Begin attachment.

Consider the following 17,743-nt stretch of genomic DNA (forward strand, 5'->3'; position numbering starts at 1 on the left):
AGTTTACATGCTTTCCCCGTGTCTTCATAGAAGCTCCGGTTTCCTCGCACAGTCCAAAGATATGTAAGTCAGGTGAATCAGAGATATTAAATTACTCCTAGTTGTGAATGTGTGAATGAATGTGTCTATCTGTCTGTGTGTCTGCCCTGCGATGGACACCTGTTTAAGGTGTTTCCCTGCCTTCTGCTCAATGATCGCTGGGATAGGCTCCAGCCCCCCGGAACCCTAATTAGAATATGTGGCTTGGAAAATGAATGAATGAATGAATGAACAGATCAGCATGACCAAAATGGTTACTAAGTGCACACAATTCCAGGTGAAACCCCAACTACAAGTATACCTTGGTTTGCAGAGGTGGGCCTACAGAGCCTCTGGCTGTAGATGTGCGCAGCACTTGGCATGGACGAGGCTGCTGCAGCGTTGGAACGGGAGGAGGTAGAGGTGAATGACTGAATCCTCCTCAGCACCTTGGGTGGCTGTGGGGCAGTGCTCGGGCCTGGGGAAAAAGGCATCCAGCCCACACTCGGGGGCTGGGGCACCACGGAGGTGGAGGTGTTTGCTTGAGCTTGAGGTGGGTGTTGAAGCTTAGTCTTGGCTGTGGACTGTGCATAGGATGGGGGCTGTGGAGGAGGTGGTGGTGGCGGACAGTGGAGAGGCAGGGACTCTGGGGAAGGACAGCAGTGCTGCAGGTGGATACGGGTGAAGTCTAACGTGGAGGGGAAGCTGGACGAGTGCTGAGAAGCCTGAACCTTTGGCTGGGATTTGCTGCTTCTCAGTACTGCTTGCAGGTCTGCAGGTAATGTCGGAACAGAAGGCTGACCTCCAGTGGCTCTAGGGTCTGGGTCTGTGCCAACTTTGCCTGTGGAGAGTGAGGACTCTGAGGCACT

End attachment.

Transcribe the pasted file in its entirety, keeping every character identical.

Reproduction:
Consider the following 17,743-nt stretch of genomic DNA (forward strand, 5'->3'; position numbering starts at 1 on the left):
AGTTTACATGCTTTCCCCGTGTCTTCATAGAAGCTCCGGTTTCCTCGCACAGTCCAAAGATATGTAAGTCAGGTGAATCAGAGATATTAAATTACTCCTAGTTGTGAATGTGTGAATGAATGTGTCTATCTGTCTGTGTGTCTGCCCTGCGATGGACACCTGTTTAAGGTGTTTCCCTGCCTTCTGCTCAATGATCGCTGGGATAGGCTCCAGCCCCCCGGAACCCTAATTAGAATATGTGGCTTGGAAAATGAATGAATGAATGAATGAACAGATCAGCATGACCAAAATGGTTACTAAGTGCACACAATTCCAGGTGAAACCCCAACTACAAGTATACCTTGGTTTGCAGAGGTGGGCCTACAGAGCCTCTGGCTGTAGATGTGCGCAGCACTTGGCATGGACGAGGCTGCTGCAGCGTTGGAACGGGAGGAGGTAGAGGTGAATGACTGAATCCTCCTCAGCACCTTGGGTGGCTGTGGGGCAGTGCTCGGGCCTGGGGAAAAAGGCATCCAGCCCACACTCGGGGGCTGGGGCACCACGGAGGTGGAGGTGTTTGCTTGAGCTTGAGGTGGGTGTTGAAGCTTAGTCTTGGCTGTGGACTGTGCATAGGATGGGGGCTGTGGAGGAGGTGGTGGTGGCGGACAGTGGAGAGGCAGGGACTCTGGGGAAGGACAGCAGTGCTGCAGGTGGATACGGGTGAAGTCTAACGTGGAGGGGAAGCTGGACGAGTGCTGAGAAGCCTGAACCTTTGGCTGGGATTTGCTGCTTCTCAGTACTGCTTGCAGGTCTGCAGGTAATGTCGGAACAGAAGGCTGACCTCCAGTGGCTCTAGGGTCTGGGTCTGTGCCAACTTTGCCTGTGGAGAGTGAGGACTCTGAGGCACT